In general, the garment is so constructed that the arms of the wearer may be moved to a substantial elevation above the horizontal exceeding that attainable with present day constructions, without tauntening the side seam of the garment under the arm and at the side of the body, or allawing movement of the shoulder blade to take up more slack or fullness than is provided in the armpit section. The construction is such that that movement of the sleeve and shoulder sections of the garment is permitted throughout the arm-lifting action, this being accomplished by the special fullness and the particular curvature of the side seam in the region of the armpit resulting from the use of one-piece body and sleeve sections, all as hereinafter described.

Referring now to the drawings, and more particularly to Figs. 1-5, I have there shown a finished shirt 20 embodying my invention. Said shirt comprises two front portions 22, 22' and two substantially similar back portions 25, 2t, pairs of which are formed in two separate one-piece sections A and B. The front and back portions of each section are integrally joined by sleeves 28, about which said portions are symmetrically disposed. Adjacent the center of the shirt, parts of the two back portions 24, 2d are formed into oppositely disposed fOlds 28, Whose fold lines it are disposed contiguously, the edges of these back portions being positioned interiorly of the shirt where they are attached to the longitudinal edges of a narrow elongated panel 32 by lines of stitching it.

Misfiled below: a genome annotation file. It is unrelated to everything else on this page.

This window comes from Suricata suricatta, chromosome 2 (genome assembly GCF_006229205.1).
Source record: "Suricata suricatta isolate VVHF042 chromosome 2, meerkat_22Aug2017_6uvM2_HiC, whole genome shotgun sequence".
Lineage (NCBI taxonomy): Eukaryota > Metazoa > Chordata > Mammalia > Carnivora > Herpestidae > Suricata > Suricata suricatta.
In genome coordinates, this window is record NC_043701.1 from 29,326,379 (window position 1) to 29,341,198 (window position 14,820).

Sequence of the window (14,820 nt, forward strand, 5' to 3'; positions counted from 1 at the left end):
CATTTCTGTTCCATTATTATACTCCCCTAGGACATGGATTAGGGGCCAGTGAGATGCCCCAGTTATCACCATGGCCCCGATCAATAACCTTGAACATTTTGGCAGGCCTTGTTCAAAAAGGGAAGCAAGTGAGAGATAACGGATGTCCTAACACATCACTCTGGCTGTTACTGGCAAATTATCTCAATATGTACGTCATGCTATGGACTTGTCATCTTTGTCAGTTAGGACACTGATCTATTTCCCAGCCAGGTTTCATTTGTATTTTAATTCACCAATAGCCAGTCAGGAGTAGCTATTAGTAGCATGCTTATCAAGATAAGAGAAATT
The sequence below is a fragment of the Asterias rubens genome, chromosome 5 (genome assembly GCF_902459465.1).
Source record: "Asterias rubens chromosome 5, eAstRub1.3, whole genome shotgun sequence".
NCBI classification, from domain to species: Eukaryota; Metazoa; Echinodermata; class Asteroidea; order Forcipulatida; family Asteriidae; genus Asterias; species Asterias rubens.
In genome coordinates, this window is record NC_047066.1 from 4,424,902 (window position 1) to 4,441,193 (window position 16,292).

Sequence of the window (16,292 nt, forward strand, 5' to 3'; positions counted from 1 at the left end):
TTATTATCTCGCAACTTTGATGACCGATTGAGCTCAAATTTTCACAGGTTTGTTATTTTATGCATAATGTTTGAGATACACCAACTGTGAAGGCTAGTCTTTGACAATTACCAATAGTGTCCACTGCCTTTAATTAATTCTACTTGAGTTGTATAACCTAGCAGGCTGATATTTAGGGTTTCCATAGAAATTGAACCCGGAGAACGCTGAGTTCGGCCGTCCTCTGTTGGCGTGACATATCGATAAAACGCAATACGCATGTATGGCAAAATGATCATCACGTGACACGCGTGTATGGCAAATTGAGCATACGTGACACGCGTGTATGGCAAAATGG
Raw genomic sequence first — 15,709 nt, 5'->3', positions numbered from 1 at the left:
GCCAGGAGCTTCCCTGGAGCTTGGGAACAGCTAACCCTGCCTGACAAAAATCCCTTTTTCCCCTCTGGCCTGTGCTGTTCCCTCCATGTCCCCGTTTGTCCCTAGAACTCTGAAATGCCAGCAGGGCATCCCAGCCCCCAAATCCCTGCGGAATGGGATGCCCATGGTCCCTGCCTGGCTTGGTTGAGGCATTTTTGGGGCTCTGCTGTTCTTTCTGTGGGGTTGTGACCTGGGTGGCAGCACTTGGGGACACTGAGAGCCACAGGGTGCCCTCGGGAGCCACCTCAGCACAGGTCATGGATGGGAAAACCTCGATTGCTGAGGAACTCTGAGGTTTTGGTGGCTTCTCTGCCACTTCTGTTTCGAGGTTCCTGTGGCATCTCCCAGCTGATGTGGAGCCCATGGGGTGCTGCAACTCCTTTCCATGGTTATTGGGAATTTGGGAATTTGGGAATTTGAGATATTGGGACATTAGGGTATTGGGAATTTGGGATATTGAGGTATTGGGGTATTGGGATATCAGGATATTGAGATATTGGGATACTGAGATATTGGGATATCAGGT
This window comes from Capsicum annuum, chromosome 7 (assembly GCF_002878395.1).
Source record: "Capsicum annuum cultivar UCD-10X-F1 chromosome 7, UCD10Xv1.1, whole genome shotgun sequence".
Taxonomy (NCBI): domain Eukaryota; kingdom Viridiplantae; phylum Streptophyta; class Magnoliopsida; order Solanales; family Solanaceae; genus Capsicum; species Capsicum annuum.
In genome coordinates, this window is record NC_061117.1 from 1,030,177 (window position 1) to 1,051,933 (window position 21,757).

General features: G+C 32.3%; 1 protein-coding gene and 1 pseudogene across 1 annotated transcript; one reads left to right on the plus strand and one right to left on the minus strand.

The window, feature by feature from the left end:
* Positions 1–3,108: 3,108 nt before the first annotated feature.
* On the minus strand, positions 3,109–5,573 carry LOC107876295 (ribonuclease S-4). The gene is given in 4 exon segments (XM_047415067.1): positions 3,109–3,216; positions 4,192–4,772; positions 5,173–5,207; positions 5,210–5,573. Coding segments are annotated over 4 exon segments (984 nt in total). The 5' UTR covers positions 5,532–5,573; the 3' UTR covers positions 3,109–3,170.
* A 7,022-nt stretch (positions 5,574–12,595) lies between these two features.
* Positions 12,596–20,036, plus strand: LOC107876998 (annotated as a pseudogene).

For a short distance down from the neck the fold lines 30 are stitched together to provide a closed seam 86 which terminates in a triangular tack 3B for decorative purposes. Also, from the bottom of the garment up to approximately the waist section a similar line of stitching it per-- manently connects contiguously disposed fold lines it, such line of stitching terminating in a bar tack 42. Between the tacks 38 and 42 the fold lines 30 are left unconnected and are thus free to expand and permit stretching, of the back when both shoulders are simultaneously flexed forwardly,

The centrally disposed edges of the front portions 22, 22' overlap and are provided with suitable detachable securing means, as for example buttons 44 and button holes 48.

Each of the sections A and B is folded along a line 41 located centrally and longitudinally of the sleeve 28, so that the edges of the front and back portions 22 and 24 and of the sleeves 28 are disposed in substantial registration. The front and back portions 22, 24 and 22', 24' are Joined by stitching 48 which runs along their matched edges from the outer end of one of the sleeves to the bottom of' the garment in a smoothly curved unbroken line which is disposed underneath the arm and at the side of the garment.

A collar 80, cuifs 82, front facings 84 and pockets 88 may be provided in accordance with any desired style. Also, if desired, the ends of the sleeves may be slitted as at 88 to permit opening of the cuffs when the garment is donned.